Here is some information taken from various sources:
The Rule of Three (also Three-fold Law or Law of Return) is a religious tenet held by some Wiccans. It states that whatever energy a person puts out into the world, be it positive or negative, will be returned to that person three times. Some subscribe to a variant of this law in which return is not necessarily threefold.
The ‘Rule of Three’ is sometimes described as karma by Wiccans, however this is not strictly accurate. Both concepts describe the process of cause and effect and often encourage the individual to act in a good way. However the concept of karma, according to the scriptures of Buddhism, Hinduism and other eastern belief systems, does not operate on a system of three-fold return. Furthermore, such belief systems do not contain the same concepts of ‘good’ and ‘evil’ that Wicca does.
According to John Coughlin the Law posits “a literal reward or punishment tied to one’s actions, particularly when it comes to working magic”. The law is not a universal article of faith among Wiccans, and “there are many Wiccans, experienced and new alike, who view the Law of Return as an over-elaboration on the Wiccan Rede.” Some Wiccans believe that it is a modern innovation based on Christian morality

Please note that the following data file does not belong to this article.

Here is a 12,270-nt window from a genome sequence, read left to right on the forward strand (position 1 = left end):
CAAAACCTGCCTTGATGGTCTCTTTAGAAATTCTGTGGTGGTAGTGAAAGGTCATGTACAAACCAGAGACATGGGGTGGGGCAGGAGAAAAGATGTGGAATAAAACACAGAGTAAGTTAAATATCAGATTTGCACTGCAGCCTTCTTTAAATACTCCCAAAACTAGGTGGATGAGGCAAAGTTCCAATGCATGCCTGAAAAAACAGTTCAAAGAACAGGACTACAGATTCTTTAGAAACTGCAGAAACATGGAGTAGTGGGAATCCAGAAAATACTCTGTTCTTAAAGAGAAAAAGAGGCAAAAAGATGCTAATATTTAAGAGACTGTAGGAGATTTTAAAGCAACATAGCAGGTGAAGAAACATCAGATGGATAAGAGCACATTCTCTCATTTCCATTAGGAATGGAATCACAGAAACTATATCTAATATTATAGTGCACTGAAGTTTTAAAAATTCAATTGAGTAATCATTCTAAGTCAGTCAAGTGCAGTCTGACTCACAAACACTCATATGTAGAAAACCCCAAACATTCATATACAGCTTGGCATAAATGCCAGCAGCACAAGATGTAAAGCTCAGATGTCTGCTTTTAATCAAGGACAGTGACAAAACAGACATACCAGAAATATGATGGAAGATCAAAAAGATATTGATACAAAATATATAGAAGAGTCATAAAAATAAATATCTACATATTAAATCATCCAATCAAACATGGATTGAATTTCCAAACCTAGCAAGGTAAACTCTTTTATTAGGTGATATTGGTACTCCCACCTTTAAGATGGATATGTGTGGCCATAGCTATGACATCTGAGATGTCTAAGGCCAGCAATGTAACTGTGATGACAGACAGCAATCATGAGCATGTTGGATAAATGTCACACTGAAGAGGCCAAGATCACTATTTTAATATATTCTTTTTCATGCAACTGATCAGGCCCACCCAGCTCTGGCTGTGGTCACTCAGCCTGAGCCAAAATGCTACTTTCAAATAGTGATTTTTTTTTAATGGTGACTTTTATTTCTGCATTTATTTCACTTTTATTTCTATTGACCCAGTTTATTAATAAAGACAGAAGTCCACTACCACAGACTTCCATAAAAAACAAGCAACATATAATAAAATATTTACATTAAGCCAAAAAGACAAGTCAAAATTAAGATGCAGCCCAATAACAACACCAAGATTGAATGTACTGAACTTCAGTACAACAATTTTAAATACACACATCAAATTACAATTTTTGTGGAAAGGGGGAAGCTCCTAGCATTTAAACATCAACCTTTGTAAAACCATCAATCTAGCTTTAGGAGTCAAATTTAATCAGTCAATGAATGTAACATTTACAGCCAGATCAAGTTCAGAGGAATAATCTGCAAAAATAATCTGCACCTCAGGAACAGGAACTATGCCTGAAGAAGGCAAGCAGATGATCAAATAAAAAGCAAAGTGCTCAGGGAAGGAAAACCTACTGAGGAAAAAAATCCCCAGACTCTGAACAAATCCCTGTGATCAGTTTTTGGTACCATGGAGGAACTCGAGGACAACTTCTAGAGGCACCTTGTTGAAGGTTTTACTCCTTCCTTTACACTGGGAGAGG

Three-Fold Law, or Law of Return as it is also called, is perhaps one of the more controversial aspects of Wiccan ethics. The basic premise is that anything we do comes back to us in the end, often to a greater degree (such as three-fold). If we do good, then good will be retuned and if we cause harm, we put ourselves in danger of harm. Ethically it is equivalent to the Golden Rule: “Do unto others as you would have done to you”. But in the case of the Law of Return, there is a literal reward or punishment tied to one’s actions, particularly when it comes to working magic.
The debate over the validity of the Law of Return and its variations takes many forms. Some feel that it was created to keep new initiates in check as they learned to work with magic, while others feel it is a remnant of Christian thinking, being that a majority of Wiccans come from a Christian background. However, many Wiccans today, including some authors and “community leaders”, take the three-fold law quite literally.
Since the idea that “we reap what we sow” is generally accepted among Wiccans, the Law of Return can fairly be considered a core belief. However, it must be acknowledged that it is neither a necessary nor a universally defining belief of the Craft. There are many Wiccans, experienced and new alike, who view the Law of Return as an over-elaboration on the Wiccan Rede, which recommends that we refrain from causing harm. A Wiccan would not wish to cause harm since he or she deems it wrong to do so, not out of fear of retribution.
Background and Origins of the Threefold LawThe Rule of Three, also called the Law of Threefold Return, is a caveat given to newly initiated witches in some magical traditions, primarily NeoWiccan ones. The purpose is a cautionary one. It keeps people who have just discovered Wicca from thinking they have Magical Super Powers. It also, if heeded, keeps folks from performing negative magic without putting some serious thought into the consequences.